Aaron Gustafson wrote a well-reasoned post about Progressive Enhancement vs. Hardboiled Design yesterday. In it he describes Progressive Enhancement more eloquently than I can (although he also uses a house analogy), and explains how it's not at odds with the "Use the latest and greatest technology right now" approach that Hardboiled Web Design champions. Being a big fan of both approaches, this made me very happy. There's no reason not to use the latest tech, as long as it's applied in a stepped, responsible, manner.
Progressive Enhancement is all the more important in the industry at the moment because of the meteoric rise of Mobile First Responsive Design. Applying Progressive Enhancement in this context means starting with a small screen, low capability device, and adding features as screen size and device capability increases.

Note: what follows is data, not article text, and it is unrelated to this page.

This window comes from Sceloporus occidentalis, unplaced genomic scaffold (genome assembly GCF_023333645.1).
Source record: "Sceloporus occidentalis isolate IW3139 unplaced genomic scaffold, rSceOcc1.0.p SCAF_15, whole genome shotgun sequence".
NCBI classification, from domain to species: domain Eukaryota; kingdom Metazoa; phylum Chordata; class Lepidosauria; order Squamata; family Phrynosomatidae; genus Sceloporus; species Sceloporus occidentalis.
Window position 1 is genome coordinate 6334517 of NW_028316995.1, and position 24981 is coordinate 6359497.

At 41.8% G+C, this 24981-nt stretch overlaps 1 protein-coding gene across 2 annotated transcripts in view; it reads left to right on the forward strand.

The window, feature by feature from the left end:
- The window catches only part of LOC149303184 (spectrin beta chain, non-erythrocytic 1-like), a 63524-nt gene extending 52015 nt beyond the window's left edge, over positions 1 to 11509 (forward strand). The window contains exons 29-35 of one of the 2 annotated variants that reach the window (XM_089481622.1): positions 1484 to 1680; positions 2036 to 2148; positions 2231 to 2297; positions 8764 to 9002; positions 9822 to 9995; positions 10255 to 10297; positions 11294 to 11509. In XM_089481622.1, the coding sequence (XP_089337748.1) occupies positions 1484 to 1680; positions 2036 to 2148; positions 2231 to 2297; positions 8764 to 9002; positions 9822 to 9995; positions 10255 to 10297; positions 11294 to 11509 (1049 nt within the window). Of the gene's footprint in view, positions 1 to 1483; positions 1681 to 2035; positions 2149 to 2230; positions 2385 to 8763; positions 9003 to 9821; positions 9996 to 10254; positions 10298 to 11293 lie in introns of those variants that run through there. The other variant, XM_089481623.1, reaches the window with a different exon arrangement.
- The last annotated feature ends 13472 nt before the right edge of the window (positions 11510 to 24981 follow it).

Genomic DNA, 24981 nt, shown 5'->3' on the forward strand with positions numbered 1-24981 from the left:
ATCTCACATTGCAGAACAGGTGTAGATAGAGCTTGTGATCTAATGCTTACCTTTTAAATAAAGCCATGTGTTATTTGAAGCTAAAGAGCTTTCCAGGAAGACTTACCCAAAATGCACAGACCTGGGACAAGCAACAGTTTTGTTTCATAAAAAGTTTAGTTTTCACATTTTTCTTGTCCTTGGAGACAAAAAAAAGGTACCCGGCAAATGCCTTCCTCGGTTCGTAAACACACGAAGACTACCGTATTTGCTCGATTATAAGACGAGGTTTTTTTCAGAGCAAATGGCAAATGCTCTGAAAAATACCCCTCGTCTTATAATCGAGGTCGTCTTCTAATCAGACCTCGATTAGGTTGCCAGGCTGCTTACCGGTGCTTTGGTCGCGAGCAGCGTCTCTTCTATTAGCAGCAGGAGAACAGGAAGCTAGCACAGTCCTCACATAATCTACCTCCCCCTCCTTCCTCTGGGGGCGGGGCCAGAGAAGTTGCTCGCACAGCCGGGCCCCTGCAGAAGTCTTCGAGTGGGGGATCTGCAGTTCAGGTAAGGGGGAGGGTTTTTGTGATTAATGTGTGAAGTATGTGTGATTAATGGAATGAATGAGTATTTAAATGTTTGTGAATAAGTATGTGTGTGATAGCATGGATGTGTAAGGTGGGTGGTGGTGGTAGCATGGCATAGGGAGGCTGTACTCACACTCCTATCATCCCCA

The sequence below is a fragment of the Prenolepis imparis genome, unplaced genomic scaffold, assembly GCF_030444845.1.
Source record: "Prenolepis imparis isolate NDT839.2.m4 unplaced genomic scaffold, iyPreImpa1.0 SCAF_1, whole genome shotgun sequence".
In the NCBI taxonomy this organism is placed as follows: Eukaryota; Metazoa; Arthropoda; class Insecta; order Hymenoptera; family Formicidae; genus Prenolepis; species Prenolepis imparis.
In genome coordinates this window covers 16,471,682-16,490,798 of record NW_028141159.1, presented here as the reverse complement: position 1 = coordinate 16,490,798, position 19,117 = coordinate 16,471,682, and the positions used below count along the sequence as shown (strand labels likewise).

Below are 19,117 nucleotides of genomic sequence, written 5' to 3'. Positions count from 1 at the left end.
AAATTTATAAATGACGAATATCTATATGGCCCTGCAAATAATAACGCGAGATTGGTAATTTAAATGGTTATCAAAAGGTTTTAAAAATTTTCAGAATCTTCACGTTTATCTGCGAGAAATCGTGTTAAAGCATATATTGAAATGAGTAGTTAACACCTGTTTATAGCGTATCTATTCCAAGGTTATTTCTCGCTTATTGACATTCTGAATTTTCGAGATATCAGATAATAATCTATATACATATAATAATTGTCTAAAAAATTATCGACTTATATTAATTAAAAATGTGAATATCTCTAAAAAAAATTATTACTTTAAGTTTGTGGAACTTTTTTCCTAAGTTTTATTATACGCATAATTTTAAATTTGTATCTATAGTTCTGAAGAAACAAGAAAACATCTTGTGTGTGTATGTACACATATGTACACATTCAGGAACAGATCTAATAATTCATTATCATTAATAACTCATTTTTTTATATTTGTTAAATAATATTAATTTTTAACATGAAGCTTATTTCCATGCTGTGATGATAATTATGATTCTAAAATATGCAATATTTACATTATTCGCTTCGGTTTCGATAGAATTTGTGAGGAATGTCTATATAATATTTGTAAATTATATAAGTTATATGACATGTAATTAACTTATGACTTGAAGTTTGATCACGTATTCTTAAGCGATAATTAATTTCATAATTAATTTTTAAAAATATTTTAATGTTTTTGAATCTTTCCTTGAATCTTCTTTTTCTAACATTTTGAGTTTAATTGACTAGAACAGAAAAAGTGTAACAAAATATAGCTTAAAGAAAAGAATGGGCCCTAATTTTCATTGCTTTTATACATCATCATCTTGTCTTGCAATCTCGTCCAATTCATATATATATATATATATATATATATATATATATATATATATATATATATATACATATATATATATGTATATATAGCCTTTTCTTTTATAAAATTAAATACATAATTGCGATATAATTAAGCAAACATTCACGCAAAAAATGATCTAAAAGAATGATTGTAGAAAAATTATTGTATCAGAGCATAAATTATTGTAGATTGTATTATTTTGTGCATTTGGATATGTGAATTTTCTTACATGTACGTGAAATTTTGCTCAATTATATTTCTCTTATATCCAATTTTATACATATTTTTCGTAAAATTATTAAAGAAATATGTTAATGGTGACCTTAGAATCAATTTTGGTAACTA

Aaron's post jumped off from A plea for progressive enhancement, which reminded me to hit up Yiibu's excellent Slideshare page. I've grabbed copies of the most recent three, which I somehow missed, and have them lined up for reading matter when I travel later this week.
Adaptive Web Design (Aaron's book) is an excellent read, and I highly recommend it. It's clear, concise, and offers excellent practical advice. I find that it goes very well with Filament Group's Designing with Progressive Enhancement. Adaptive Web Design was quite a fast read, but great at getting the ideas across and making them stick. Designing with Progressive Enhancement is dense and a bit heavy going at times, but is an excellent resource and is jam-packed with fully worked examples. I would call both required reading!